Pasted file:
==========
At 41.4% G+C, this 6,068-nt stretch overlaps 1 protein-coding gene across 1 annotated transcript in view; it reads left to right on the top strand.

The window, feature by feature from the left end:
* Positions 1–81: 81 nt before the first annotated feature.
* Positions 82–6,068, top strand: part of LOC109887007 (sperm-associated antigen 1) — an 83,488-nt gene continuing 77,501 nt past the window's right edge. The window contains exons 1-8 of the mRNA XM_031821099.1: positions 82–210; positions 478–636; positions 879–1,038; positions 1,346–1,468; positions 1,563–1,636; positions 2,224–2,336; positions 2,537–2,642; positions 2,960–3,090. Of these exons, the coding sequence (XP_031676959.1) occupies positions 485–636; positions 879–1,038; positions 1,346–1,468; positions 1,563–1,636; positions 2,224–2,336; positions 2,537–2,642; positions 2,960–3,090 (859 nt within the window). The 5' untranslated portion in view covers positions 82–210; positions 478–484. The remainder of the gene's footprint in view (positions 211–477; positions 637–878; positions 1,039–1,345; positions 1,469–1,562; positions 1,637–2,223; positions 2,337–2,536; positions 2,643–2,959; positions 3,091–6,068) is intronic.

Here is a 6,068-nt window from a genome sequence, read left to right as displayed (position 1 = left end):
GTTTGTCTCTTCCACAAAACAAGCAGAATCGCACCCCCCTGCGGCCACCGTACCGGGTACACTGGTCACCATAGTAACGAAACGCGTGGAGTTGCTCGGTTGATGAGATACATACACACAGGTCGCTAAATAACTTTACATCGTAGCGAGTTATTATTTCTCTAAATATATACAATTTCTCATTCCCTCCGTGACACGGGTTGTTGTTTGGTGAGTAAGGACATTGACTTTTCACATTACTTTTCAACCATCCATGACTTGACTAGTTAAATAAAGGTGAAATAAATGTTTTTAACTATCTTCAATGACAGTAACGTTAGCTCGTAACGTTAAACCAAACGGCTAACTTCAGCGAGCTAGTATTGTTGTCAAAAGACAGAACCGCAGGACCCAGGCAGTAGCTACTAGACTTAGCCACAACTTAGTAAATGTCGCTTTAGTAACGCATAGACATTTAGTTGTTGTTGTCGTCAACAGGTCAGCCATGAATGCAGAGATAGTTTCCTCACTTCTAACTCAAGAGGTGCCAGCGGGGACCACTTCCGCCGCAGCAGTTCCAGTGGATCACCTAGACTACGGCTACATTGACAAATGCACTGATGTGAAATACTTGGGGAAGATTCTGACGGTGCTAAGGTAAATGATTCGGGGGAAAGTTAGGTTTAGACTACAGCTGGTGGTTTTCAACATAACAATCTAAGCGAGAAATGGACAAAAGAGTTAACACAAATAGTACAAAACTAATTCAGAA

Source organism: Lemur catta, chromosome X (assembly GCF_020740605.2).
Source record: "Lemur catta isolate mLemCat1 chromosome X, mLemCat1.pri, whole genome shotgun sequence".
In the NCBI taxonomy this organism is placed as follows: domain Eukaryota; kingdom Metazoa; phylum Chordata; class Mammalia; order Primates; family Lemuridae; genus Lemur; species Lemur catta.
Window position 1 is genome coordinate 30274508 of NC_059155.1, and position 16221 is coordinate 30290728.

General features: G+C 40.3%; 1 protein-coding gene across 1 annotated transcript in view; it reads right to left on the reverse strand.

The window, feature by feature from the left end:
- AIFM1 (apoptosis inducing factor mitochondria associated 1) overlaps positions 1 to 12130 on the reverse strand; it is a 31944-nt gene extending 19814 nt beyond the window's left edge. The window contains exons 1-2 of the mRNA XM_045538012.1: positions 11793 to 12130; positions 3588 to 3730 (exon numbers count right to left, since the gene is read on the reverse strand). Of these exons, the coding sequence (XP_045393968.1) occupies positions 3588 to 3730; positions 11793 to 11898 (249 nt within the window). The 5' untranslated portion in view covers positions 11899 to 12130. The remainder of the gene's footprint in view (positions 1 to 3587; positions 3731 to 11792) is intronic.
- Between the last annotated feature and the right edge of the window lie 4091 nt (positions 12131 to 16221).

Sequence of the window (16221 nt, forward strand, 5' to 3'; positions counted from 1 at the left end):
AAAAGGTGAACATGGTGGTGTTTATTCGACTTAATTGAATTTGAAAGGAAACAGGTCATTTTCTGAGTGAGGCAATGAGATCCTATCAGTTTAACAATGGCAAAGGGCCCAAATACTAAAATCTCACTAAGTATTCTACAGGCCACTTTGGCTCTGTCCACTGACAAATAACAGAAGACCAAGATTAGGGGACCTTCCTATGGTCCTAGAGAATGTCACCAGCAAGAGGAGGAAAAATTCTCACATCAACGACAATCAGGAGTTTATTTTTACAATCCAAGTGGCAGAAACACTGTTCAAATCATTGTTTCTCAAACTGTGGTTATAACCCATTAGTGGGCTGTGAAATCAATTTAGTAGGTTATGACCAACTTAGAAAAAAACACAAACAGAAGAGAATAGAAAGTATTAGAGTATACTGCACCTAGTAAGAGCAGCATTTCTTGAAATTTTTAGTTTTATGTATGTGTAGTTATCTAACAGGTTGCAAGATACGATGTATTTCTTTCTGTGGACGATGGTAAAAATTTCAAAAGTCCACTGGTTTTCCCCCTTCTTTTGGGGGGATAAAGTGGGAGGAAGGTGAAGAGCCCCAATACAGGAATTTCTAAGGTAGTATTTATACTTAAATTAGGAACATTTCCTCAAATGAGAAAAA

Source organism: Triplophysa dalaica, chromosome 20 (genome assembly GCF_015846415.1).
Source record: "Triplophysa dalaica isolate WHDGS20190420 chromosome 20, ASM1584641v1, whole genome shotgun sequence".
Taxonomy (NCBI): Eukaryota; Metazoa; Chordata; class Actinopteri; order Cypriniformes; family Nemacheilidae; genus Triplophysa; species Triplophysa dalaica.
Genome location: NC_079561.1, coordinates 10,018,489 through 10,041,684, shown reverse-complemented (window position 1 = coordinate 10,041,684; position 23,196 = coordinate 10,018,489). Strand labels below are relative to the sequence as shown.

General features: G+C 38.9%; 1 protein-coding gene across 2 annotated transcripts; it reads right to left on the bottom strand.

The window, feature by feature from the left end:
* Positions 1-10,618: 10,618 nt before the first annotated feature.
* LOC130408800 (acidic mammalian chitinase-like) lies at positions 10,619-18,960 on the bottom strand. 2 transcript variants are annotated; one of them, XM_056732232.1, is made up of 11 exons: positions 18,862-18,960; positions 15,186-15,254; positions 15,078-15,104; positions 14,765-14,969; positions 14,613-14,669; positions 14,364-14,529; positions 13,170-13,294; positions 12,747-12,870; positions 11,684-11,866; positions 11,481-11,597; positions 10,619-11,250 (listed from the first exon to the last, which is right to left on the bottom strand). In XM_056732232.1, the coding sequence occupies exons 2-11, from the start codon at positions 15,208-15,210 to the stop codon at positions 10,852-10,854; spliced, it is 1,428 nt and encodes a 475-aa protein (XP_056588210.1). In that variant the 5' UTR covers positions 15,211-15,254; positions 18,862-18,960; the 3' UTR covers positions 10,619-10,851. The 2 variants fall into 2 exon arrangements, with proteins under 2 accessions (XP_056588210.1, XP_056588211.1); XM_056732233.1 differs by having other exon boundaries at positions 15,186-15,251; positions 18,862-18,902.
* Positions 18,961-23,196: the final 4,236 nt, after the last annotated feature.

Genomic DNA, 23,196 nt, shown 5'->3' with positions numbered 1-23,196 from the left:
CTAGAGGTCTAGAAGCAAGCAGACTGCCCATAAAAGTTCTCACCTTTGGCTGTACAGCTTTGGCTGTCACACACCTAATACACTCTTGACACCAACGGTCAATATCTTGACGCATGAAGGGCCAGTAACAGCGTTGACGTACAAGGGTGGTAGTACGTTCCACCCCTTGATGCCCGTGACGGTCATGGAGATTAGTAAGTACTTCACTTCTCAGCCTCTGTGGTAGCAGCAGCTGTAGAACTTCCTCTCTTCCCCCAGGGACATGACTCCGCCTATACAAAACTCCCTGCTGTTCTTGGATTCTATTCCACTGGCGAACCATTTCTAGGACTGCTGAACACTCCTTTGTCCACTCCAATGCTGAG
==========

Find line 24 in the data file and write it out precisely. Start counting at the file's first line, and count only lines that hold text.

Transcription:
* LOC130408800 (acidic mammalian chitinase-like) lies at positions 10,619-18,960 on the bottom strand. 2 transcript variants are annotated; one of them, XM_056732232.1, is made up of 11 exons: positions 18,862-18,960; positions 15,186-15,254; positions 15,078-15,104; positions 14,765-14,969; positions 14,613-14,669; positions 14,364-14,529; positions 13,170-13,294; positions 12,747-12,870; positions 11,684-11,866; positions 11,481-11,597; positions 10,619-11,250 (listed from the first exon to the last, which is right to left on the bottom strand). In XM_056732232.1, the coding sequence occupies exons 2-11, from the start codon at positions 15,208-15,210 to the stop codon at positions 10,852-10,854; spliced, it is 1,428 nt and encodes a 475-aa protein (XP_056588210.1). In that variant the 5' UTR covers positions 15,211-15,254; positions 18,862-18,960; the 3' UTR covers positions 10,619-10,851. The 2 variants fall into 2 exon arrangements, with proteins under 2 accessions (XP_056588210.1, XP_056588211.1); XM_056732233.1 differs by having other exon boundaries at positions 15,186-15,251; positions 18,862-18,902.